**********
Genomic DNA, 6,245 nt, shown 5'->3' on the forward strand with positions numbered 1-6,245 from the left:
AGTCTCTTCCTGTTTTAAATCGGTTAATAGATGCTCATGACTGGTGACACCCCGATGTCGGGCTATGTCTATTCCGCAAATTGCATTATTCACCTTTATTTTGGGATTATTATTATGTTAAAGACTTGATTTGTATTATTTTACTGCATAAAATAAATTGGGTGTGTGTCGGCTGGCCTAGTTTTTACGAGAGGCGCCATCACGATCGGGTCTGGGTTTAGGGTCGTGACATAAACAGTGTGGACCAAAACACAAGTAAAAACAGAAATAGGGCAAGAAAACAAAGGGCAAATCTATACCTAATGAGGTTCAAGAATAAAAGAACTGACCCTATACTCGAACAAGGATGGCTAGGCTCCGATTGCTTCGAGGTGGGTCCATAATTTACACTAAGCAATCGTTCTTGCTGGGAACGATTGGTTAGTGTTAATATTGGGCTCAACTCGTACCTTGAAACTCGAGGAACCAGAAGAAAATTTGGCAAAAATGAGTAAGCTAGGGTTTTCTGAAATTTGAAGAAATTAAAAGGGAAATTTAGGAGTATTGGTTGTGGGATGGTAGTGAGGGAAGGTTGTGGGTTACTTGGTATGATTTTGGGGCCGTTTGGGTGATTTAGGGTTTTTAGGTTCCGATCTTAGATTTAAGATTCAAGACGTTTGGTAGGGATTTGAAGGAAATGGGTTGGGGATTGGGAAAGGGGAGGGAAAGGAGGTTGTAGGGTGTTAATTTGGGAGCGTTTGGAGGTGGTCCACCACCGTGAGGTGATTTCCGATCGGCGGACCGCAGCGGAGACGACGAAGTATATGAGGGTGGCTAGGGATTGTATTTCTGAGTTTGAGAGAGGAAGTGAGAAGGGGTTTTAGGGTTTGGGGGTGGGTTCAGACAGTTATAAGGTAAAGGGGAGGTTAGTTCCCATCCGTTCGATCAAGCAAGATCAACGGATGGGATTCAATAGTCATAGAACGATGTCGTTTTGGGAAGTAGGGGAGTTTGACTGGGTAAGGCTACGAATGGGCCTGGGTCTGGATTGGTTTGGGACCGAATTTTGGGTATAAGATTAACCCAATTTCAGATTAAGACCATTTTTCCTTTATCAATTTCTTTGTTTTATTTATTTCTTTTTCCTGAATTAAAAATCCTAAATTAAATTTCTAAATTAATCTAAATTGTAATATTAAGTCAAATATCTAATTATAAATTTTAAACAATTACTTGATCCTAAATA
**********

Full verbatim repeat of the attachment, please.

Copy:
Genomic DNA, 6,245 nt, shown 5'->3' on the forward strand with positions numbered 1-6,245 from the left:
AGTCTCTTCCTGTTTTAAATCGGTTAATAGATGCTCATGACTGGTGACACCCCGATGTCGGGCTATGTCTATTCCGCAAATTGCATTATTCACCTTTATTTTGGGATTATTATTATGTTAAAGACTTGATTTGTATTATTTTACTGCATAAAATAAATTGGGTGTGTGTCGGCTGGCCTAGTTTTTACGAGAGGCGCCATCACGATCGGGTCTGGGTTTAGGGTCGTGACATAAACAGTGTGGACCAAAACACAAGTAAAAACAGAAATAGGGCAAGAAAACAAAGGGCAAATCTATACCTAATGAGGTTCAAGAATAAAAGAACTGACCCTATACTCGAACAAGGATGGCTAGGCTCCGATTGCTTCGAGGTGGGTCCATAATTTACACTAAGCAATCGTTCTTGCTGGGAACGATTGGTTAGTGTTAATATTGGGCTCAACTCGTACCTTGAAACTCGAGGAACCAGAAGAAAATTTGGCAAAAATGAGTAAGCTAGGGTTTTCTGAAATTTGAAGAAATTAAAAGGGAAATTTAGGAGTATTGGTTGTGGGATGGTAGTGAGGGAAGGTTGTGGGTTACTTGGTATGATTTTGGGGCCGTTTGGGTGATTTAGGGTTTTTAGGTTCCGATCTTAGATTTAAGATTCAAGACGTTTGGTAGGGATTTGAAGGAAATGGGTTGGGGATTGGGAAAGGGGAGGGAAAGGAGGTTGTAGGGTGTTAATTTGGGAGCGTTTGGAGGTGGTCCACCACCGTGAGGTGATTTCCGATCGGCGGACCGCAGCGGAGACGACGAAGTATATGAGGGTGGCTAGGGATTGTATTTCTGAGTTTGAGAGAGGAAGTGAGAAGGGGTTTTAGGGTTTGGGGGTGGGTTCAGACAGTTATAAGGTAAAGGGGAGGTTAGTTCCCATCCGTTCGATCAAGCAAGATCAACGGATGGGATTCAATAGTCATAGAACGATGTCGTTTTGGGAAGTAGGGGAGTTTGACTGGGTAAGGCTACGAATGGGCCTGGGTCTGGATTGGTTTGGGACCGAATTTTGGGTATAAGATTAACCCAATTTCAGATTAAGACCATTTTTCCTTTATCAATTTCTTTGTTTTATTTATTTCTTTTTCCTGAATTAAAAATCCTAAATTAAATTTCTAAATTAATCTAAATTGTAATATTAAGTCAAATATCTAATTATAAATTTTAAACAATTACTTGATCCTAAATA